Reviews: War For The Planet Of The Apes

That\'s What You Get For Not Hailing to the Chimp

Apes are hilarious and infinitely more sympathetic than most Hollywood actors, and the premise of gorillas with a machine guns trying to take over the world should have me clawing for the cinema ticket booth. Instead though, I've barely paid any attention to the Planet of the Apes reboot, having only caught occasional bits of the new movies on TV. Finally I've pulled myself together and sat down to watch the (ludicrously worded) third title in the series, War For the Planet of the Apes, and now I know why I wasn't so interested. Much like Avatar, War For the Planet of The Apes seems like a very expensive way to visit a fairly trite story.

Every second of Warfor, I knew exactly what was going to happen next in Warfor. It is so by the numbers in its story telling, set up/pay offs, and character design that there was absolutely no surprises in-store. The premise, if you haven’t been following the movies so far, is that a colony of super-intelligent apes are spreading themselves throughout the American wilderness. Mankind is collapsing into a state of civil war, and the only way to get back on top of the food chain is to keep persecuting the apes. The movie is told almost exclusively from the perspective of Chimps, Gorillas and Orangutans, as they try to move from one refuge to the next to escape deadly human commando raids.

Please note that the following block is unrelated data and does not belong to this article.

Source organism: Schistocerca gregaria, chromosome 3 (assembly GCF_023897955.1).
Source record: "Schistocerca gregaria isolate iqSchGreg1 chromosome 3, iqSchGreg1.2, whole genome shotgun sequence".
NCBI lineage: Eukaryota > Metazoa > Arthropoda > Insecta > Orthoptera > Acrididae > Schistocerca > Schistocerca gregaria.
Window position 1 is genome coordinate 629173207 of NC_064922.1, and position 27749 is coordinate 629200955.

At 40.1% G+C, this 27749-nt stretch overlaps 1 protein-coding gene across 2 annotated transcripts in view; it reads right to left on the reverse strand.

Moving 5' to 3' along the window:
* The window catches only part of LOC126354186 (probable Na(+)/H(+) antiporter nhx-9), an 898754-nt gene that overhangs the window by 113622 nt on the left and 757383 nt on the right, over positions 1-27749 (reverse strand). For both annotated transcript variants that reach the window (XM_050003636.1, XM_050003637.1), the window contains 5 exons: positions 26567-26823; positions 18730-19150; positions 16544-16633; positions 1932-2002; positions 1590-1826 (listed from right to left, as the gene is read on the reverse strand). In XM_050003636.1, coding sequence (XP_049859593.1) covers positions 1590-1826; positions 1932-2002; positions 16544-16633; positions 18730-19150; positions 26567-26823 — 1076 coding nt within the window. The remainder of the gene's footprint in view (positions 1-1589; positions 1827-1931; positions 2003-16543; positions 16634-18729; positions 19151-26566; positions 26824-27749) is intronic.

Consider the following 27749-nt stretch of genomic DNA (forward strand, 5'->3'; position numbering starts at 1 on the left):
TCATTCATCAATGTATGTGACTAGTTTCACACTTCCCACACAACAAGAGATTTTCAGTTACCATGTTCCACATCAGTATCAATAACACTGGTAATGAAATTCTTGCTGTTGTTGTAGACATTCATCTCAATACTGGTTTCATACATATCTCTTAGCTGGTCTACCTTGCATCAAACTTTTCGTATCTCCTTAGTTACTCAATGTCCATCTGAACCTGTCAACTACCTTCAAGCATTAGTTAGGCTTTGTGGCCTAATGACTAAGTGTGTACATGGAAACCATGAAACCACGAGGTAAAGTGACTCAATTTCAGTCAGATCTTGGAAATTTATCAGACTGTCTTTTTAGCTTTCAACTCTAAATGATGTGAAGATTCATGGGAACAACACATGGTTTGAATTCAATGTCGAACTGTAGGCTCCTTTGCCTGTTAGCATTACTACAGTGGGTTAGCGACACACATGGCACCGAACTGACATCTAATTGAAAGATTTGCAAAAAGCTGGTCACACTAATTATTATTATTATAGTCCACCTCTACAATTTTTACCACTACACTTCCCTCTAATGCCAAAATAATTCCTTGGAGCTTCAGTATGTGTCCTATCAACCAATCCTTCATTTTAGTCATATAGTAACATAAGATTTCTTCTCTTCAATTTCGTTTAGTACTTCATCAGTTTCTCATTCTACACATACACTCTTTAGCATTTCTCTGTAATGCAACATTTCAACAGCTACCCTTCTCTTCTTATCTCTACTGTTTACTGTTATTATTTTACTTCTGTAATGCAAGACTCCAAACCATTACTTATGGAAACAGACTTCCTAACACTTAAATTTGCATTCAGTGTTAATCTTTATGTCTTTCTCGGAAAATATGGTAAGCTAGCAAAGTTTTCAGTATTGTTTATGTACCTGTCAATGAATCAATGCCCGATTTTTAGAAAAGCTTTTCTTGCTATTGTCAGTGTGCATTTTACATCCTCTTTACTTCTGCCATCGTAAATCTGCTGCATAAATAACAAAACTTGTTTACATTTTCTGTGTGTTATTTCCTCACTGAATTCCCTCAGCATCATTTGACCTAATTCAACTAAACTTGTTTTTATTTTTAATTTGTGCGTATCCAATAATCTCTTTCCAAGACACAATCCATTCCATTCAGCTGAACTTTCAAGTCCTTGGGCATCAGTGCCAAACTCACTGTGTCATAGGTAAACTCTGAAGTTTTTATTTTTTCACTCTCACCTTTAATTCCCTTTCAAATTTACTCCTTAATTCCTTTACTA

The humans (with the help of a few quisling apes), are a spec ops group called Alpha and Omega. Remembering back to the Charlton Heston movies, Alpha and Omega is important in relation to a gang of psychic super-humans who eventually blow up the entire world with the bomb of all bombs. That doesn't really come up here though, with the soldiers being a gang of sneering, ape enslaving, religious nut jobs who throw around quotes like "the only good ape is a dead ape". The Custer references are echoed by their leader, "The Colonel", who is portrayed as Woody Harrelson, putting on an impression of Marlon Brando as Col. Kurtz. The movie tries, and succeeds to some extent, to give him more than two dimensions, but ultimately it needs him being a fanatic who crucifies apes because that's about all we've come to expect from the military industrial complex in sci-fi movies.

I didn't exactly have a bad time during Warfor; The apes are quite funny and their leader, Caesar, is plenty relatable. But they've not got a lot to build off of, and having such a predictable plot means you're gaining little from the two hours and twenty minutes you've paid for. Truth be told, I'm surprised these things manage to recoup their big budgets and warrant this many sequels – there is only so much charisma a poop slinging Chimpanzee can have.
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